On May 8, 1907, San Francisco police were ordered to keep the street cars running—basically, to serve as strikebreakers. The striking carmen had to prevent that from happening, or else give up their fight for the eight-hour day.
Mid-afternoon, two street cars headed out from the car barns, with a heavy escort of police. Vast crowds followed behind on foot. After the previous day’s carnage, no one tried to stop the street cars. But at the intersection of Hayes and Masonic, three PT&T linemen pulled their horse-drawn repair wagon onto the tracks. IBEW 151 hadn’t officially joined the strike yet, but these linemen believed it was a matter of honor to help the street carmen, who had supported the linemen’s strike the year before.
A mounted policeman quirted the linemen’s horse to drive it from the tracks, and then began whipping the linemen, who fought back with wrenches. Other police swarmed onto the wagon and clubbed lineman John Riley until his “scalp was laid open to the bone,” according to the Los Angeles Times. Riley and lineman William Hannan, who was also beaten, were arraigned on various charges. They had not laid a hand on the Farley scabs, but they had challenged the power of Patrick Calhoun, the president of United Railroads.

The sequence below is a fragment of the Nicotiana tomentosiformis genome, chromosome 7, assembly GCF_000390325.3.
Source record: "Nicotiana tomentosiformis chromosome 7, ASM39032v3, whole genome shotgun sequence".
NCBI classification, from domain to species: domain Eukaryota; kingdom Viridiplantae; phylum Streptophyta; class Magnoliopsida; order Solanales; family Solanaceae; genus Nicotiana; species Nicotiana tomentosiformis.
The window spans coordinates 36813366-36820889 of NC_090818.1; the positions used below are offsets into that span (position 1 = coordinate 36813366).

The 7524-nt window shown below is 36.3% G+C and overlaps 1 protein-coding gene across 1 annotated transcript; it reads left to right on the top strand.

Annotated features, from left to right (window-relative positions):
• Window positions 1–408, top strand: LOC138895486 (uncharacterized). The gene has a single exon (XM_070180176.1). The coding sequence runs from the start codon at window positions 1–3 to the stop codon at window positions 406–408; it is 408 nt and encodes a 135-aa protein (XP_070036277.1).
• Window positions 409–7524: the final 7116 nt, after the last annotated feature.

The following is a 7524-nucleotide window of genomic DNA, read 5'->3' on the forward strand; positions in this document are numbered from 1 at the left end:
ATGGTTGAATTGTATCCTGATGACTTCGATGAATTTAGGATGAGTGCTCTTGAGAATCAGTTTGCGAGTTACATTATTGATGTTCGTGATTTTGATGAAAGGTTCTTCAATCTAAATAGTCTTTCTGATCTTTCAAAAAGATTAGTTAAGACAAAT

Weeks later, IBEW Local 151 officially joined the Street Carmen strike. Calhoun was facing indictment by a grand jury on bribery charges (as were executives at two other IBEW 151 employers: PT&T and PG&E). But ultimately Calhoun had the resources to simply outwait the strikers. The strike collapsed in the fall. Its human toll included 31 killed and some 1150 injured.